Putnam Valley, N.Y. — On a brisk, sunny Sunday morning last month, a group of children, ranging in age from 5 to 12, and their parents walked from the parking lot at the Eden Village Camp here to a wooded clearing overlooking a lake. Two of the older students, prompted at times by the rabbi who accompanied them, led the morning prayer service.
When Congress declared Labor Day a public holiday in 1894, workers had more to lament than to celebrate: an economic depression, a growing concentration of corporate wealth and power, and the brutal suppression of their unions.
A momentous national railroad strike to protest deep wage cuts and the summary firing of workers who dared to voice their grievances was ruthlessly broken with the help of the U.S. attorney general and federal troops, leaving more than 30 workers dead and the strike’s leader, Eugene Victor Debs, in jail.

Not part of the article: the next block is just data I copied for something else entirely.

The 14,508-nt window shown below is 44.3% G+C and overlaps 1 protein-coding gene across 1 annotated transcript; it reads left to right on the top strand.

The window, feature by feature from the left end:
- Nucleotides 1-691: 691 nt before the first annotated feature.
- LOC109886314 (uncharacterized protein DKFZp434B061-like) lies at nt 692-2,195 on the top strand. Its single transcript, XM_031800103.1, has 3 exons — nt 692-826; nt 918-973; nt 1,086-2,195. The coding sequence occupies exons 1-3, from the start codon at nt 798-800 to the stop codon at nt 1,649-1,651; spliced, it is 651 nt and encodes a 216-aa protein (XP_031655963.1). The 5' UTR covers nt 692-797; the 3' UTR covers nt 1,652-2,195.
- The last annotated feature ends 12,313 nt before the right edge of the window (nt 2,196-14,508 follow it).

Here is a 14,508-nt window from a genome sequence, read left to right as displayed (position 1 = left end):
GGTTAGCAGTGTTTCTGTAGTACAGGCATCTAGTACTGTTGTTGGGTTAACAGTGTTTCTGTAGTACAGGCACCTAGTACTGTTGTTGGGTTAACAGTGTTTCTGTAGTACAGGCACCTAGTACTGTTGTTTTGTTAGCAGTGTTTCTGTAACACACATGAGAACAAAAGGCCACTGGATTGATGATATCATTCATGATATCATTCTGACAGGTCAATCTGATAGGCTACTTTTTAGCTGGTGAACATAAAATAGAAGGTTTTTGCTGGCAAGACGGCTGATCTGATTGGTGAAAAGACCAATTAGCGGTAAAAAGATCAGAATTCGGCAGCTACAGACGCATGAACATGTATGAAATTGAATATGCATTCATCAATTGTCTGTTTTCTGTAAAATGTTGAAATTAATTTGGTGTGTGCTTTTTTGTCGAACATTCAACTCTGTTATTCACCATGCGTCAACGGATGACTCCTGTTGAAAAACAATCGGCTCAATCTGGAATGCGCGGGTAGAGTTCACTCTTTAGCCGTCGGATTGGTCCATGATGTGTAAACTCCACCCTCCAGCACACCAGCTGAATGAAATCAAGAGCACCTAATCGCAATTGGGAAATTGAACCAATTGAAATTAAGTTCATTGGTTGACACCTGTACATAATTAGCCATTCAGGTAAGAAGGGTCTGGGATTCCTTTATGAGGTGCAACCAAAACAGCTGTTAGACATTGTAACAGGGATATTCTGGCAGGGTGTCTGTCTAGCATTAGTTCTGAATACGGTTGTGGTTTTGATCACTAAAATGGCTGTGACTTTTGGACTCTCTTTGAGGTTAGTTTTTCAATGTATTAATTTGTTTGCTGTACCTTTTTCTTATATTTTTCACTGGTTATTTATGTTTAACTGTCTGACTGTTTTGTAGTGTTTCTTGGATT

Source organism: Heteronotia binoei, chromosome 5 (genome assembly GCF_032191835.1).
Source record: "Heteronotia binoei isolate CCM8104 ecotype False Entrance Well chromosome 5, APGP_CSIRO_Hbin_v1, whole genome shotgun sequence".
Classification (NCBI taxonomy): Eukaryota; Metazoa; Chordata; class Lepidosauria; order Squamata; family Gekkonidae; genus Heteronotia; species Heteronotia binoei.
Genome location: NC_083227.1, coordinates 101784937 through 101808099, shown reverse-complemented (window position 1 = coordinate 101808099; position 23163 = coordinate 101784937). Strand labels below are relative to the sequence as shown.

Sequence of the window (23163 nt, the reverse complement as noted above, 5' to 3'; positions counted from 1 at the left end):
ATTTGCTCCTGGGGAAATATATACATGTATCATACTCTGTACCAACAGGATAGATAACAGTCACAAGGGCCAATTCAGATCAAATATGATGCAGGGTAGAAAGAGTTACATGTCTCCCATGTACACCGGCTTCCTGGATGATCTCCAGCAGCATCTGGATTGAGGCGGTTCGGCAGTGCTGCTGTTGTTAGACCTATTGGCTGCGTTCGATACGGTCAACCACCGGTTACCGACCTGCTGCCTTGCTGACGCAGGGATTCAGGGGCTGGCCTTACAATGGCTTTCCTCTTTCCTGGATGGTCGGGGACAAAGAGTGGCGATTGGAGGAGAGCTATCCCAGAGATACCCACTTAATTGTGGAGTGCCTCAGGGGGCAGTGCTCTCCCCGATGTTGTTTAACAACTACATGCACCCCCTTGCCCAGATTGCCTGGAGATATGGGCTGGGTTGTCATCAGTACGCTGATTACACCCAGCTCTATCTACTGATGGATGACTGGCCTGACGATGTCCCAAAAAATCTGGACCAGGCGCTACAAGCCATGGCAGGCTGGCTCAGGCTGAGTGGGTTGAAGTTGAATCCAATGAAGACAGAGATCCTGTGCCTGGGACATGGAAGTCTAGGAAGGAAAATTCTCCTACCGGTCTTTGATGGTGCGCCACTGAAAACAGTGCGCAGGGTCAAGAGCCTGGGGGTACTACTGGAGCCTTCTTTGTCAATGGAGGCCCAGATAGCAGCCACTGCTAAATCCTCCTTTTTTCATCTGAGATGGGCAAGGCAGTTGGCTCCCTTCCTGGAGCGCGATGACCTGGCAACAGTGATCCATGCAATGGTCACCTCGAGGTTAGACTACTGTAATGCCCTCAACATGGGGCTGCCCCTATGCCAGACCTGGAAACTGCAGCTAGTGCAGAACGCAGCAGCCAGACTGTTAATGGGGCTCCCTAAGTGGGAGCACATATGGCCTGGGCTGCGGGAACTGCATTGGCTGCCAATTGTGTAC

A majority of American Jews are welcoming of immigrants, favorably disposed towards American Muslims, support legalizing same-sex marriage, favor legal abortions and oppose overturning the recent health care law, according to a Jewish Values Survey released Tuesday.
It is perhaps no wonder then that the campaigns of this year’s Republican presidential candidates have had little resonance with most American Jews.